Skipping the box-to-box destroyers or holding players like Michael Bradley and Maurice Edu, there are two groups: a) extremely methodical possession-oriented players centrally and b) bigger, more gallant, dynamic attacking players out wide.

The best preface to this set-up from the States in 2010?

Think of the Yanks’ second half offense in their friendly against the Netherlands, where DaMarcus Beasley and Alejandro Bedoya marauded wide and Landon Donovan and Michael Bradley carried possession internally with Maurice Edu watching the back door.

• Youth–specifically youth with experience–will be served.

Polak (right): A rising star….for 2018…

Think Eric Lichaj and Omar Gonzalez, not Tyler Polack. Let’s explain why Polack likely doesn’t make sense.

Polack–whose game I really liked under Wilmer Cabrera in the U-17s last year–will be all of precocious 22 when the States head south in four years. However, it’s not specifically Polack’s age, but it’s his need to improve his resume of experience, and fast, to be considered.

In World Cup 2010, only 25 defenders, or less than one per team, were 22-years-old or younger.

Nearly 80% of these players, didn’t start or have yet to come off the bench. Sure, there are some exceptions, but they are, in one word, exceptional.

Names like 21-year-old Simon Kjaer for Denmark and 22-year-old Gregory Van Der Weil for the Netherlands. The former Kjaer already has two years at Serie A Palermo as a starter while the latter Van Der Weil is tenured for over 14 years as part of the Ajax system and has started for four years for the senior side.

No United States defender was younger than 24-years-old in South Africa–though Kevin Alston, 22, was the youngest during the lead-up though he only got some “B” side run.

So basically, if you’re pulling for Polack, you’d have to have to see a somewhat unprecedented stratosphoric…..a meteoric rise to a “decent club” accompanied with some serious playing time reps for Polak combined, of course,  with his physical development.

Sounds like a stretch.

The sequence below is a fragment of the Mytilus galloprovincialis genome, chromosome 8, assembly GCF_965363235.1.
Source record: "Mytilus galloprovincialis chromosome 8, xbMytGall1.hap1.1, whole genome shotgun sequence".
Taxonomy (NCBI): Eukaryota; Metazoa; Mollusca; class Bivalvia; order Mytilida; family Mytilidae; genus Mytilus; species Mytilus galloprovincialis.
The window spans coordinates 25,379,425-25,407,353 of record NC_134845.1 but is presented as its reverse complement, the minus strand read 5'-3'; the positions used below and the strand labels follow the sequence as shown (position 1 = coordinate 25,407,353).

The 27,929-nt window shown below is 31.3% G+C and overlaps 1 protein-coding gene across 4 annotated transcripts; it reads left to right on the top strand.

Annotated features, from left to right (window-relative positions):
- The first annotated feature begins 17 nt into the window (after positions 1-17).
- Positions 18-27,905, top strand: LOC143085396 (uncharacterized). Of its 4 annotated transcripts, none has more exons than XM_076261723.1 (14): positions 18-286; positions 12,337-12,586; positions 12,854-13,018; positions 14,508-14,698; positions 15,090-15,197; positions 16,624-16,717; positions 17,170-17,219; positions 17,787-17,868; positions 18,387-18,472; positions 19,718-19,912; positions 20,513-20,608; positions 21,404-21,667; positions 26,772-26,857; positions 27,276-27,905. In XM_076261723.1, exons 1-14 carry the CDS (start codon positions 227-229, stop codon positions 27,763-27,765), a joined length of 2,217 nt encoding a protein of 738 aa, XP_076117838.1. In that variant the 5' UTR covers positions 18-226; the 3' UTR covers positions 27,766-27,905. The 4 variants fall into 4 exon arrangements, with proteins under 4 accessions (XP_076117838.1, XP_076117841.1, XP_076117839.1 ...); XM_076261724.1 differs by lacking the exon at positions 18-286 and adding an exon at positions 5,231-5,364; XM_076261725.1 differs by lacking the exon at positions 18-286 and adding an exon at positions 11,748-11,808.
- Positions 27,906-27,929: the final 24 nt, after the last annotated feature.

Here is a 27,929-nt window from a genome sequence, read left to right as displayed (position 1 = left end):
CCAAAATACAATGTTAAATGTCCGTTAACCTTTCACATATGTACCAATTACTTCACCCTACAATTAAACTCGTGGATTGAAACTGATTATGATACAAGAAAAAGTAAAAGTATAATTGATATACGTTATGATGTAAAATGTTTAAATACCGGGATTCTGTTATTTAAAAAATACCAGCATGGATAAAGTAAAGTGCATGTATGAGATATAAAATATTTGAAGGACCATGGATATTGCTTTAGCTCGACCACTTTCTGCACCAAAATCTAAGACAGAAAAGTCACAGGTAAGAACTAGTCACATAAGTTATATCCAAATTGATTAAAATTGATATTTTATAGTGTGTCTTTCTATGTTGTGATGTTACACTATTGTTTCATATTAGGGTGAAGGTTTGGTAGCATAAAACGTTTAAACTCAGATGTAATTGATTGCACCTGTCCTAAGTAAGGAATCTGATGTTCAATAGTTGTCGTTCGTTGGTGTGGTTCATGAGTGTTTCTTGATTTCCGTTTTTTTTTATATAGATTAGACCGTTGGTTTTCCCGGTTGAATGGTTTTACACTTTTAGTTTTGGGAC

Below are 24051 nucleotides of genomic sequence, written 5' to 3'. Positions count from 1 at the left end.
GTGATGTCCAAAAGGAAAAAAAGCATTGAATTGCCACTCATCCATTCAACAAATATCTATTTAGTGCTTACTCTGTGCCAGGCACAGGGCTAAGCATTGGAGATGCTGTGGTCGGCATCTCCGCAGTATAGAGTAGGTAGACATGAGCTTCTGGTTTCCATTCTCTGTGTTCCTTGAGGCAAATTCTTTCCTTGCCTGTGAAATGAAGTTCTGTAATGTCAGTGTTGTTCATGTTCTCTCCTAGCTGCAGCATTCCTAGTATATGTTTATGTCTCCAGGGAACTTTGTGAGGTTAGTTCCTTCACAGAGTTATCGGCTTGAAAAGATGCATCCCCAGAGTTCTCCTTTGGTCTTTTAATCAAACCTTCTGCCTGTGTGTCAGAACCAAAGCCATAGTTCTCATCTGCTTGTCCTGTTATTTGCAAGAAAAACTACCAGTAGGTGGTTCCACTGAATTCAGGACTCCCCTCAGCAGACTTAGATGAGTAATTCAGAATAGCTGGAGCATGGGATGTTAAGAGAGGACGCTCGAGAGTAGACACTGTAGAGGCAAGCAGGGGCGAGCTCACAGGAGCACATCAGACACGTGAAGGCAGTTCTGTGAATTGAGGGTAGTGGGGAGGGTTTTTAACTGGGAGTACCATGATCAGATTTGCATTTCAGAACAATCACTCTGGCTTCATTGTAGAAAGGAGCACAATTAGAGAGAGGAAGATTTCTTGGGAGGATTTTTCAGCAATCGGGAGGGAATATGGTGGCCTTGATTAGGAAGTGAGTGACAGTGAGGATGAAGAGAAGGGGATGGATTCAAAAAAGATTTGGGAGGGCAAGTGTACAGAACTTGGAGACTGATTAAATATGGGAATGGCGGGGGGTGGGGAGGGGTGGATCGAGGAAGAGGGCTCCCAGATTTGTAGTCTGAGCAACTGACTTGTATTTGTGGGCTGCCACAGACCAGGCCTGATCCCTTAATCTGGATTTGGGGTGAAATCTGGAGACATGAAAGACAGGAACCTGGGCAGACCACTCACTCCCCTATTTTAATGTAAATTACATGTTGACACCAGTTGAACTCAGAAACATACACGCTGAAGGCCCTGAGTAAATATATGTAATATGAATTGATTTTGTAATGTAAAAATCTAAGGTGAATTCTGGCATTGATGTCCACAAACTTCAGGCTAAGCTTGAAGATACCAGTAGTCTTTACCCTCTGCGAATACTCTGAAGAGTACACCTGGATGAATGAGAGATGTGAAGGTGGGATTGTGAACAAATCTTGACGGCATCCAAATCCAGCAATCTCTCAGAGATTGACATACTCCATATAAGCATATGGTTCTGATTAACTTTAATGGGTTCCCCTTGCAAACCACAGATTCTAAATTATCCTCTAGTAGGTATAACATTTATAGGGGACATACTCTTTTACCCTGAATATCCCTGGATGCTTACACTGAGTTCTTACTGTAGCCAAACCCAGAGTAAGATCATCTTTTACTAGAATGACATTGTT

This leads to the general axiom to invoke when taking a shot at the 2014 roster, “The further you move away from goal positionally, the lesser experienced, and generally younger, a player can be.

So a goalie–like Tim Howard–can still be prime in his mid 30’s. Central defenders? Early 30s.

Two reasonings for this:

» First, the closer to goal you are, the more an inexperienced mistake can hurt you. And that obviously makes sense–make a critical mistake at goalie and your team is likely down a goal; at defender and 9 times out of 10 your team is down a goal…a striker doesn’t put his team in peril often with a mistake.

» Goal scoring and attacking ability are always at a premium. In short, if you can deposit the ball in the net, it doesn’t matter if you’re 15 or 45.

This year twin 23-year-olds, Dutch Eljero Elia and Uruguayan Endison Cavani who faced off Tuesday, were looked at as major offensive sparks for their respective team.

General premise conclusion. If you’re going to take a risk on youth in 2014, that player needs experience. No experience, then they likely need to play far away from goal.

• Expect the focus again to be on Americans abroad

No knock on MLS here whatsoever, but more American are finding their ways overseas these days.

Until MLS competition arrives at, say top-10 league status in the world, coaches will want players who have been hardened in better leagues and have come up against the players they’ll face in the World Cup–it only makes sense.

One thing that TSG pointed out after that March 3rd friendly against the Dutch, was that DaMarcus Beasley and Maurice Edu–both from the Scottish Premier League–adapted much more quickly to the level of play during the game than Jonathan Bornstein and Robbie Findley.


Okay let’s get rolling.

TSG might pick more than twenty-three players below. We’ll see how it shakes out.

TSG will move to a 4-4-1-1 for this discussion.

And note, our choices might be off, but we believe in the guidelines we just set out. Note, we will accompany the player with their age at World Cup 2014.


Will Howard still be minding the nets?


Leading candidates: Tim Howard (35 in 2014), Brad Guzan (29), Bill Hamid (23)

The skinny: Tim Howard’s got great reflexes. Should he avoid injury and continue his fine form, hard to not make him the favorite on the depth chart.